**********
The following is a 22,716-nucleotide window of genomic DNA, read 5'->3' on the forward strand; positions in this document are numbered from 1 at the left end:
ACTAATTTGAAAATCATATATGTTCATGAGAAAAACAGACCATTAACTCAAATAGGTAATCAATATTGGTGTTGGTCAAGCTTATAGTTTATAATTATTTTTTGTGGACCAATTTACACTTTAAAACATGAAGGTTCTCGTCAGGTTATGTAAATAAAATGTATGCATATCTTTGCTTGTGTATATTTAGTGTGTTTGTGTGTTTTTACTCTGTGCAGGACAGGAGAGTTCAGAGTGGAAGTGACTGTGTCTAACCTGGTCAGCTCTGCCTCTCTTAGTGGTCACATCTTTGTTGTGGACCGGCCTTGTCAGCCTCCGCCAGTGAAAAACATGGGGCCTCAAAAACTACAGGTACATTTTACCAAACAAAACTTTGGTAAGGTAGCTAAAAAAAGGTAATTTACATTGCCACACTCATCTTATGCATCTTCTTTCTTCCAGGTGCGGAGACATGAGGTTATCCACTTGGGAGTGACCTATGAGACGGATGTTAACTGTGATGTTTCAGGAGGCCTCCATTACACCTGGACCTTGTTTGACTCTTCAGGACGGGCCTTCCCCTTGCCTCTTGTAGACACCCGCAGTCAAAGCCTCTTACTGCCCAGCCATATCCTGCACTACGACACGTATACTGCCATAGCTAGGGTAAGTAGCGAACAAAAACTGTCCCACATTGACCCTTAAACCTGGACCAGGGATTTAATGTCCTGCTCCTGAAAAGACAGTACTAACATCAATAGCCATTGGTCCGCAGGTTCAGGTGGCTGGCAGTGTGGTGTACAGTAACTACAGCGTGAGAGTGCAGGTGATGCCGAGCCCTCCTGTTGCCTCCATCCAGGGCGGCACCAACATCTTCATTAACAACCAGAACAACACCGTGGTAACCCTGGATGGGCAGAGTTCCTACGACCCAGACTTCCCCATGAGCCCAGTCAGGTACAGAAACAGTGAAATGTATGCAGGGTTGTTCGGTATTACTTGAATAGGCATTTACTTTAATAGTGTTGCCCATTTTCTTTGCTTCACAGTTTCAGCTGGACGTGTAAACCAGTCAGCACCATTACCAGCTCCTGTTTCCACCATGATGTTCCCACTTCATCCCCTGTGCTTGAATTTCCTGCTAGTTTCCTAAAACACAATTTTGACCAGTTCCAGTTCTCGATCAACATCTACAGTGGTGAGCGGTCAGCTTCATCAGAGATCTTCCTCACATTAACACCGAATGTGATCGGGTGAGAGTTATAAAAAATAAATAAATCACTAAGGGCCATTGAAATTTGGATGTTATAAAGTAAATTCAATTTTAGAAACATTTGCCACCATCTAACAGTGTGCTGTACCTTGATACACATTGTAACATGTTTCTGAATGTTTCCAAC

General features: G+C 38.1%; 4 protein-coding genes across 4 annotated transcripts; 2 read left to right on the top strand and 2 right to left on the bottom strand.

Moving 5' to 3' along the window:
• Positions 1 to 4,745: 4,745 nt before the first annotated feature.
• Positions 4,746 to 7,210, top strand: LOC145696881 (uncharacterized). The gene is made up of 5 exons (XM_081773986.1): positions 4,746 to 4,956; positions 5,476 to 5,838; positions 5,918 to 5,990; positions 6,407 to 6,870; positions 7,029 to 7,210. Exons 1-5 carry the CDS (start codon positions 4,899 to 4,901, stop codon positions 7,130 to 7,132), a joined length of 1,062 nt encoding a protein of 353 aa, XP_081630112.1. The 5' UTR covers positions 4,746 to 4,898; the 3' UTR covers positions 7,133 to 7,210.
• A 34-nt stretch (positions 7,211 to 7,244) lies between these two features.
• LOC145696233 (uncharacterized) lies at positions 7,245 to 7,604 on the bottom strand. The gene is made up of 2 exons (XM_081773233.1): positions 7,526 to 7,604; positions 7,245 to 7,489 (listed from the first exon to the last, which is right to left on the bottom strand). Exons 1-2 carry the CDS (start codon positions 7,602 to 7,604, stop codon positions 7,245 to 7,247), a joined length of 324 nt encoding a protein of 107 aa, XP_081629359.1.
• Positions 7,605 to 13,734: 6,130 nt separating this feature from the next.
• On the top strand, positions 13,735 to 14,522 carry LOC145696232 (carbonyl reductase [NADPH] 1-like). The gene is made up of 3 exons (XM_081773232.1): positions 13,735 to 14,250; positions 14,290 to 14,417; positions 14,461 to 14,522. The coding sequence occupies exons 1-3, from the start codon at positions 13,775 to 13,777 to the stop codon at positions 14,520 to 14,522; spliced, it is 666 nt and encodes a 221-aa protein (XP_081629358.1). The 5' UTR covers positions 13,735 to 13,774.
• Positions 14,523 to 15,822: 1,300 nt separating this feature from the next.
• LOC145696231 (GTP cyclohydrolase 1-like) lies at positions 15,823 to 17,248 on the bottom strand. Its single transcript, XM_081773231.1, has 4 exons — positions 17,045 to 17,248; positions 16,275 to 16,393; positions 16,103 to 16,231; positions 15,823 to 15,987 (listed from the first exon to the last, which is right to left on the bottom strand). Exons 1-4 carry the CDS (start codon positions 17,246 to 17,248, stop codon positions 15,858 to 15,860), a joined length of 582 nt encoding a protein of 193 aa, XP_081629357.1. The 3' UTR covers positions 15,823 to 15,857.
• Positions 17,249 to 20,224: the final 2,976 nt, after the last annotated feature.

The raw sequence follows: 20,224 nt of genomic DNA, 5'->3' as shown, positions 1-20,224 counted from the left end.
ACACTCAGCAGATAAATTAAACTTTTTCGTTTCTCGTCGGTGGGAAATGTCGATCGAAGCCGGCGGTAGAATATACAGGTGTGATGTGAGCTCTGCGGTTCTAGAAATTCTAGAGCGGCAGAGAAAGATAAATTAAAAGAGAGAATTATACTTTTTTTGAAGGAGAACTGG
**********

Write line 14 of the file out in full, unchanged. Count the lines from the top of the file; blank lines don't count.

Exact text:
The raw sequence follows: 20,224 nt of genomic DNA, 5'->3' as shown, positions 1-20,224 counted from the left end.